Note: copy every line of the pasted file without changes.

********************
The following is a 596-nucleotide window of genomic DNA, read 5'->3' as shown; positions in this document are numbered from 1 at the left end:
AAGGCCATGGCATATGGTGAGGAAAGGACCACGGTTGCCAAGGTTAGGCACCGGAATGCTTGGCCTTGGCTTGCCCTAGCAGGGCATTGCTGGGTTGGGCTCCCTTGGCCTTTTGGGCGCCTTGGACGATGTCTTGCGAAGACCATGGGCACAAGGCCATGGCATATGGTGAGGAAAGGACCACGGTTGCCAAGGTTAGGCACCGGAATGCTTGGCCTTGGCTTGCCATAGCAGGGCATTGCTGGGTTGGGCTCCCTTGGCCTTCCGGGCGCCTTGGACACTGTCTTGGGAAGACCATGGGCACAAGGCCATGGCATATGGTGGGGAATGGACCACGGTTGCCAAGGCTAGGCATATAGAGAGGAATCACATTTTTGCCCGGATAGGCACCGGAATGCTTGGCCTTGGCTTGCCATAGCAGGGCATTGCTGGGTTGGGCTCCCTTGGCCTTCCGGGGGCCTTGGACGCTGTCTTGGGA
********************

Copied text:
The following is a 596-nucleotide window of genomic DNA, read 5'->3' as shown; positions in this document are numbered from 1 at the left end:
AAGGCCATGGCATATGGTGAGGAAAGGACCACGGTTGCCAAGGTTAGGCACCGGAATGCTTGGCCTTGGCTTGCCCTAGCAGGGCATTGCTGGGTTGGGCTCCCTTGGCCTTTTGGGCGCCTTGGACGATGTCTTGCGAAGACCATGGGCACAAGGCCATGGCATATGGTGAGGAAAGGACCACGGTTGCCAAGGTTAGGCACCGGAATGCTTGGCCTTGGCTTGCCATAGCAGGGCATTGCTGGGTTGGGCTCCCTTGGCCTTCCGGGCGCCTTGGACACTGTCTTGGGAAGACCATGGGCACAAGGCCATGGCATATGGTGGGGAATGGACCACGGTTGCCAAGGCTAGGCATATAGAGAGGAATCACATTTTTGCCCGGATAGGCACCGGAATGCTTGGCCTTGGCTTGCCATAGCAGGGCATTGCTGGGTTGGGCTCCCTTGGCCTTCCGGGGGCCTTGGACGCTGTCTTGGGA